The Government’s new missing children and adults strategy provides a core framework for local areas to put in place better arrangements to prevent children and adults from going missing. The strategy highlights examples of good practice that have reduced the number of missing trafficked children, and we are working to spread that good practice.
Does the Minister agree with ECPAT UK that the provision of an appointed guardian would ensure that child victims of trafficking would receive all the support that they needed, and that that would vastly reduce the number of children who are going missing? If he does agree with that, why are the Government still refusing to legislate on guardianship, despite such legislation having been called for in an EU directive and by many child welfare groups?
I do not think that making statutory provision for adding a guardian is necessary, because every looked-after child is already allocated a social worker and an independent reviewing officer, and is provided with access to an advocate. Those children are therefore already given a considerable amount of support. Also, in factual terms, the number of such children who are going missing, while still too high, is considerably lower than it was a few years ago. Local authorities are therefore getting to grips with that underlying problem as well.
I haven’t the foggiest idea how the Minister can say that, because local authorities do not identify trafficked children. I have the greatest respect for what he is doing in regard to trafficked children, but this is none the less the biggest hole in the Government’s strategy. Child victims of human trafficking are looked after less well than adult victims. That cannot be right, and it has to be changed.
Let me explain to my hon. Friend how I arrived at those figures. They are not my figures; they are figures from the Child Exploitation and Online Protection Centre, a body that is specifically involved in the protection of children. It said that, in 2007, 55% of such children went missing from care. That was an appalling figure, but it has most recently come down to 18%. I agree with my hon. Friend that that is still far too high, but he can see that local authorities are making considerable progress. In that respect, I particularly commend Hillingdon council, which is one of the most experienced councils in this regard, as it covers Heathrow. In 2009, 12% of unaccompanied children were going missing from its care; it has now reduced that number to 4%.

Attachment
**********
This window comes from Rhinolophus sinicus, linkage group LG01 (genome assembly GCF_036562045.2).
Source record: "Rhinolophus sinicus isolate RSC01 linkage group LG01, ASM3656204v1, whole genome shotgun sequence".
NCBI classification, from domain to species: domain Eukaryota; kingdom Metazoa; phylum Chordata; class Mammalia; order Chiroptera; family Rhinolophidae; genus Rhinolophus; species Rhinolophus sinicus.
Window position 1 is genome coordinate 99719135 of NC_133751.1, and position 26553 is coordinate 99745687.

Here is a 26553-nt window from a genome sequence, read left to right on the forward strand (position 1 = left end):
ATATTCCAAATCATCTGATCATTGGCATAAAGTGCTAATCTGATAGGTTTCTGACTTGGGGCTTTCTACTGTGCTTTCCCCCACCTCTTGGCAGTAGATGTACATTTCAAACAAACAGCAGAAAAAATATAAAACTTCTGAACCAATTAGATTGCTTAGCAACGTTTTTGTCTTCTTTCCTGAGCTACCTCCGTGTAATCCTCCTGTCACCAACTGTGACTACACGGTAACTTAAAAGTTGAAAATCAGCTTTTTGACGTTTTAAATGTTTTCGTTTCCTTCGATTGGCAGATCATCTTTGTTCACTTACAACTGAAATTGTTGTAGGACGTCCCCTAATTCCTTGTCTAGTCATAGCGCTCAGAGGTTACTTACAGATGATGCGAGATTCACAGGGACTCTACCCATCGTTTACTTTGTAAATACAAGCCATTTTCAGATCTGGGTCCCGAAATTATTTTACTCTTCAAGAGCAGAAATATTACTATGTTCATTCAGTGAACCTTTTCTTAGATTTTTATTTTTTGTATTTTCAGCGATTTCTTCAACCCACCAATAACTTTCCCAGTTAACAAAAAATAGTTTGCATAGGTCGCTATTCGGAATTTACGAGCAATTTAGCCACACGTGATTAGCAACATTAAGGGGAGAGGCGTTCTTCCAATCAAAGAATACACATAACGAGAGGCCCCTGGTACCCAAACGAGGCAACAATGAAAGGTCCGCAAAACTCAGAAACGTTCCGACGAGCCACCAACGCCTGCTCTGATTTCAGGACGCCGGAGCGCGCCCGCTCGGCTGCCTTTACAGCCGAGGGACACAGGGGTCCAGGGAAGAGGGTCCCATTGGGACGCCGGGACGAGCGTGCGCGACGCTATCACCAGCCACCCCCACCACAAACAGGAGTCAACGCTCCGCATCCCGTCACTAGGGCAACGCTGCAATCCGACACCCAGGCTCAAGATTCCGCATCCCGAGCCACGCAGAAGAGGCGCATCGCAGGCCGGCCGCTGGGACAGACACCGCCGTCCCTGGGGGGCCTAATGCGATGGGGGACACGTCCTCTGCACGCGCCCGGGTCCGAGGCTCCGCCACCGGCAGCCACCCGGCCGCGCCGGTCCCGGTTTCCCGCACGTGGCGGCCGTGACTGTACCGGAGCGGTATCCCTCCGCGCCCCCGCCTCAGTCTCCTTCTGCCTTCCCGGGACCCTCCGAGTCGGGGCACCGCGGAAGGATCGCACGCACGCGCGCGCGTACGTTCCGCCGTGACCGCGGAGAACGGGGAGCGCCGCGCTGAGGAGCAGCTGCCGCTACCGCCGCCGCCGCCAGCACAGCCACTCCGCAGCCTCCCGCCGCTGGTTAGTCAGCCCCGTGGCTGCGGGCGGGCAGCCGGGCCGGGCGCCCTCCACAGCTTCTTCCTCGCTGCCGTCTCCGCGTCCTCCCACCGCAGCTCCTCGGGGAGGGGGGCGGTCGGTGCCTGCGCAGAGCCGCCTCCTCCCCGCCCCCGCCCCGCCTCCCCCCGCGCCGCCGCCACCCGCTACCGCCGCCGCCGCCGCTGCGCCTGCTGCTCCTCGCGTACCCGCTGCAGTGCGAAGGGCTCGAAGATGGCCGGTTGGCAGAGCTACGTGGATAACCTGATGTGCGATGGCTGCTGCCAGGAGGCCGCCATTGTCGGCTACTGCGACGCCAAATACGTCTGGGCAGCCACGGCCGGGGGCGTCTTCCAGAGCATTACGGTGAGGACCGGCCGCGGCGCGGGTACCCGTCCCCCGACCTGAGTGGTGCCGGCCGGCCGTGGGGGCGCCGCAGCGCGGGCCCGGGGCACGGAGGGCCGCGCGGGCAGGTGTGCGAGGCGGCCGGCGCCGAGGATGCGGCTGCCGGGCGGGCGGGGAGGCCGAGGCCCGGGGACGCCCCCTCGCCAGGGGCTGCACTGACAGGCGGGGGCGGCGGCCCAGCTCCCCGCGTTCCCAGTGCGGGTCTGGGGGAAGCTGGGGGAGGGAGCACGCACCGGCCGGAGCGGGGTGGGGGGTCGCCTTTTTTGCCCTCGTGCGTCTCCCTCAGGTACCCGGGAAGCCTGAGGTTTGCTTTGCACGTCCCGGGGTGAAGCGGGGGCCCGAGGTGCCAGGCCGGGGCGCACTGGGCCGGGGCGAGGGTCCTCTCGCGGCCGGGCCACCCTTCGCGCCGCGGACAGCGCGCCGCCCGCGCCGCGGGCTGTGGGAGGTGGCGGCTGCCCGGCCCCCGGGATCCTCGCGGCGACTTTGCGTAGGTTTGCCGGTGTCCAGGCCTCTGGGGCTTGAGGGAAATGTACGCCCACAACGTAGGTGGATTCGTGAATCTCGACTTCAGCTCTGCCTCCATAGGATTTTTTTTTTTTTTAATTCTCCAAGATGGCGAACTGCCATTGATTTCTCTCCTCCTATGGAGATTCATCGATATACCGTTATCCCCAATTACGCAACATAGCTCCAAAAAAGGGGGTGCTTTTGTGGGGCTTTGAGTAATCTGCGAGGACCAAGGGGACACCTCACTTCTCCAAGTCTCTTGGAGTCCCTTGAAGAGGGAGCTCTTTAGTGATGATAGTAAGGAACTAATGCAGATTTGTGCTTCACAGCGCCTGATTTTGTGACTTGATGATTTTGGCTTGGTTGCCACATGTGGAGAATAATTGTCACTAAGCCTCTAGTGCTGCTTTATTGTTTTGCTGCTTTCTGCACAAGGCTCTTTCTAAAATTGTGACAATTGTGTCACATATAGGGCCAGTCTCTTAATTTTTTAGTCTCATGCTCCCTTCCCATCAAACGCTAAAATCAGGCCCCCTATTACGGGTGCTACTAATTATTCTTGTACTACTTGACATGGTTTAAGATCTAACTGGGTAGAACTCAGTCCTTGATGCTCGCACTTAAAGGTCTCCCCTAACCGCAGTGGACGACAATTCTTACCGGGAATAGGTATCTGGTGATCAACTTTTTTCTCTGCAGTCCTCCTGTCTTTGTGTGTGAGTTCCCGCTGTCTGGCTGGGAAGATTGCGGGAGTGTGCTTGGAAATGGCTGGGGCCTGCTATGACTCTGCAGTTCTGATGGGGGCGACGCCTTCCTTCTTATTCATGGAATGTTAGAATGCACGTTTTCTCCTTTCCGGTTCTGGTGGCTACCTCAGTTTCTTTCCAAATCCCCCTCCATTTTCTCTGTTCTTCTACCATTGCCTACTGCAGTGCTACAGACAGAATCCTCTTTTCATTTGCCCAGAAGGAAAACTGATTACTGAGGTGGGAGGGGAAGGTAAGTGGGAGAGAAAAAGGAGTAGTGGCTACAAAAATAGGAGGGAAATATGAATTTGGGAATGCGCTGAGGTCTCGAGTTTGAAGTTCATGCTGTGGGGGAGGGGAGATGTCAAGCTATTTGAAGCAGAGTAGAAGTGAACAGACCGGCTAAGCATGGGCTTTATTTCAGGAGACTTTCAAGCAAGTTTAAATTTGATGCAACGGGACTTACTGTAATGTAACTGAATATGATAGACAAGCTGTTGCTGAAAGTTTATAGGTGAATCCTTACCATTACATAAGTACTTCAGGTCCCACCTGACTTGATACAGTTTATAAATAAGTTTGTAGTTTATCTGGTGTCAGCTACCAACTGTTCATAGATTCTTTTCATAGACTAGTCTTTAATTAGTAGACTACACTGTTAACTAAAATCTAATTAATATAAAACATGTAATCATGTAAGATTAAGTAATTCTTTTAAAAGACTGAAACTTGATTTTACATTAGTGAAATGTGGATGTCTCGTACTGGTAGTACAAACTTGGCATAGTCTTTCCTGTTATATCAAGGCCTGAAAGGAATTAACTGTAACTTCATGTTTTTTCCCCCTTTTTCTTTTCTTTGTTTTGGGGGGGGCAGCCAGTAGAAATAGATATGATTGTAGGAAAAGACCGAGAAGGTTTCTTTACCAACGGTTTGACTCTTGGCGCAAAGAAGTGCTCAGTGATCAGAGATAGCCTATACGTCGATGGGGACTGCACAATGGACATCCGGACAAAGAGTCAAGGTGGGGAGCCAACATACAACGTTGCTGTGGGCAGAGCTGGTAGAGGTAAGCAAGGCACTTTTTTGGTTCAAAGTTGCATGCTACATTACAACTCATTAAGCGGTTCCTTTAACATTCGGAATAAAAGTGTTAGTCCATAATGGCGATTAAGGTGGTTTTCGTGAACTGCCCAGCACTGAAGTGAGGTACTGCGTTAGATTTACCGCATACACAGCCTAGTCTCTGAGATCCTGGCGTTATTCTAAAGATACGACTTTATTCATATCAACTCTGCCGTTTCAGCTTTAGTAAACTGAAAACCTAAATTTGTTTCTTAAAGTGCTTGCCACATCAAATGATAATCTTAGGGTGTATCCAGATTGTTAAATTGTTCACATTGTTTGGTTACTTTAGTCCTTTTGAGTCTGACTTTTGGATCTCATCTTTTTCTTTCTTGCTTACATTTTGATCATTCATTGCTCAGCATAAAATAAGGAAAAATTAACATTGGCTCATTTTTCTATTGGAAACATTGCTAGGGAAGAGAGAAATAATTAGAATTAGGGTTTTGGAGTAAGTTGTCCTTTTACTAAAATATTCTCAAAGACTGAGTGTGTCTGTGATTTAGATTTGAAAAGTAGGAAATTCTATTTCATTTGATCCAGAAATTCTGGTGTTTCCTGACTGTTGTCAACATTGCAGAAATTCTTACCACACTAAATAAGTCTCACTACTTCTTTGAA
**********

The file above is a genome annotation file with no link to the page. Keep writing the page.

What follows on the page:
Tackling human trafficking undoubtedly requires strong international organisations and, in some cases, an international power of arrest to apprehend these criminals. Will the Minister answer a very simple question? Will he guarantee that he, unlike many of his party’s Back-Bench Members who have called for it, will not withdraw from the European arrest warrant—yes or no?
What specific support can be given to local authorities with children’s services responsibilities that have major ports, such as Gatwick airport in West Sussex, within their boundaries, particularly with respect to supporting 16 to 18-year-olds who are so often those who go missing?
My hon. Friend makes a good point in that local authorities that have major ports within them tend, obviously, to face bigger problems with trafficked children but also tend to develop greater expertise as well. That is why bodies like CEOP and the United Kingdom Border Agency do their best to spread best practice around the country so that every local authority can know that it is performing as well as possible in this important area—
Order. We are grateful to the Minister.
I agree completely, and I know the hon. Lady rightly takes a great interest in this area. As I say, it is a question of spreading best practice around all the agencies—not just local authorities but the police as well. We try hard to ensure that all police forces are much more aware of the specific symptoms of these types of problem so that they can treat anyone affected in the appropriate way.